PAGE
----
One of Gunther's slides showed a graph of available tools and the measurements they offered including balanced and unbalanced power flow, short circuit, relay condition, arc flash, harmonic analysis, transient analysis, dynamic analysis, quasi steady-state analysis, state estimation and operation at control. Of the well over a dozen brand names of tools on the chart – with rows of green, yellow and red boxes to show the abilities of each brand – not one could handle all of the variables and Gunther later noted SCE has a much longer list of variables it needs tools to measure.

Despite having a range of tools for grid planning, "we don't have in our industry really good guidelines yet on how to apply these tools for this next-generation planning process. That's a work in progress that institutions such as EPRI and DOE are looking at, to be able to help make some recommendations."

Utilities "who really understand this problem, will be able to, through the power of the purse, indicate to their software providers the kind of capabilities that they are going to need," in planning for pervasive DER. But what is needed is more than just tools, Gunther said. "It's really about a more comprehensive planning system."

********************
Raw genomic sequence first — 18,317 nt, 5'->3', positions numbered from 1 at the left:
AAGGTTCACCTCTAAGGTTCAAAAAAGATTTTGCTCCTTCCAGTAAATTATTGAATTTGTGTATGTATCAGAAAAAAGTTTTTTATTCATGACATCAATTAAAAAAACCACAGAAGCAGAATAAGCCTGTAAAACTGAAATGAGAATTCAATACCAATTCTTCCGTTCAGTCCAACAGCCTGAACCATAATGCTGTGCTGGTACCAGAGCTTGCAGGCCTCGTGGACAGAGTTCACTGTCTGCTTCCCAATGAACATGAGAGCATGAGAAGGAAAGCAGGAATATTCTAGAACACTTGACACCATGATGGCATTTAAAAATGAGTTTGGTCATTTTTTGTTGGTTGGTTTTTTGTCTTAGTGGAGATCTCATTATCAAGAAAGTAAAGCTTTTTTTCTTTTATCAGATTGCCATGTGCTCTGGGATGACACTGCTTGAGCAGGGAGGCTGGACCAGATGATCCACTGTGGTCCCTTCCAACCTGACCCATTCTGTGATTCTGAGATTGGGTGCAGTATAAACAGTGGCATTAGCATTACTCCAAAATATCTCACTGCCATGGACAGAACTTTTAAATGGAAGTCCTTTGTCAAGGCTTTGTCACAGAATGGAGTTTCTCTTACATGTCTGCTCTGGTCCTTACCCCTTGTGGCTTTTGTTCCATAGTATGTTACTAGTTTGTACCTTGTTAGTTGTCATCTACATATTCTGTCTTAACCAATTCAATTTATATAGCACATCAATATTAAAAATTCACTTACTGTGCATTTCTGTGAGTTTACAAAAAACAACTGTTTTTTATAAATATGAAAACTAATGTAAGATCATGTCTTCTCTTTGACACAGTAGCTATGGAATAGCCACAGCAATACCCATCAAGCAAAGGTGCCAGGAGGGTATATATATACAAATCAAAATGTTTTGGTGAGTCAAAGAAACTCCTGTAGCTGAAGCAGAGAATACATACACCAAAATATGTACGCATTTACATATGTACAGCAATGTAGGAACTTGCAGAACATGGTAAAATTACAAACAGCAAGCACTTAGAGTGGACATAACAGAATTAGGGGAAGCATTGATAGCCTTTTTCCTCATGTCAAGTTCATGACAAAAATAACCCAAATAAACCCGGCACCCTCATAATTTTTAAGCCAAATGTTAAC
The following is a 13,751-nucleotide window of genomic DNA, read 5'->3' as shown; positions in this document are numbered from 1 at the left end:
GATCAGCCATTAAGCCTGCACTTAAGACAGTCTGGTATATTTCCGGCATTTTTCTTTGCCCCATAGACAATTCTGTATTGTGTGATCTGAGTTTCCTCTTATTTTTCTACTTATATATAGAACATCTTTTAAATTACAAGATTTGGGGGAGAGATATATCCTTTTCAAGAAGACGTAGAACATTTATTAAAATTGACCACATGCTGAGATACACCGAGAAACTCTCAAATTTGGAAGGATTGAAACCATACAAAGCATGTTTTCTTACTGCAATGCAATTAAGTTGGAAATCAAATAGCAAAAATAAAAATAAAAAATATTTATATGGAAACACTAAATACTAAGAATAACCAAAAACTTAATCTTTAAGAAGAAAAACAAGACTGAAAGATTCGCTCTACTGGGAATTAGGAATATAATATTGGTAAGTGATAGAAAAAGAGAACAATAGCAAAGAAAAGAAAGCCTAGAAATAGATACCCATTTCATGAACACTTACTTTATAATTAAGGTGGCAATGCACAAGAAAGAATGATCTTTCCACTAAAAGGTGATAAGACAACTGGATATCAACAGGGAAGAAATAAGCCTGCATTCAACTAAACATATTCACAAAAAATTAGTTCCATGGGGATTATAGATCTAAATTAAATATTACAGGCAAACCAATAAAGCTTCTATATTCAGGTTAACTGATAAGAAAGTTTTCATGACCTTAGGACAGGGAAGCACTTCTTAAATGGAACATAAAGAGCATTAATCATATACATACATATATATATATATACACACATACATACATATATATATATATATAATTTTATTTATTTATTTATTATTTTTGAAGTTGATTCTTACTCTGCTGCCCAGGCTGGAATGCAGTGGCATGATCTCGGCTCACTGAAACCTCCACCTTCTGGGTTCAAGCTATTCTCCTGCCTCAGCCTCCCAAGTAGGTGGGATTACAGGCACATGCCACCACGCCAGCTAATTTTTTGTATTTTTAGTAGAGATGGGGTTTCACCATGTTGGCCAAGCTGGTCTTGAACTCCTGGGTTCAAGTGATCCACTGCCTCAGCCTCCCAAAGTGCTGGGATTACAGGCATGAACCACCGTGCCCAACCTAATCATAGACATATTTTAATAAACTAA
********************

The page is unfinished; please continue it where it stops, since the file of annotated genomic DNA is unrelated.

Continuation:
SCE unveiled its new grid-management system at the DistribuTech conference in Orlando, Fla, this month, he added, "because they are trying to send a signal to the vendor community on what they are going to need to be buying in the not too distant future." The IOU was also letting other utilities know it wants to collaborate with them to increase buying power and make clear to vendors what utilities want and need developed.

Gunther and his colleagues have for years talked about the need for the ability "to maintain a dynamical [mathematically fluid], topology-correct, temporally correct, electrically correct grid model," he said. That has been a "Holy Grail" for as long as he has been in the business. SCE and many other utilities he has talked to, "see this as foundational to not only the planning process but the operational process."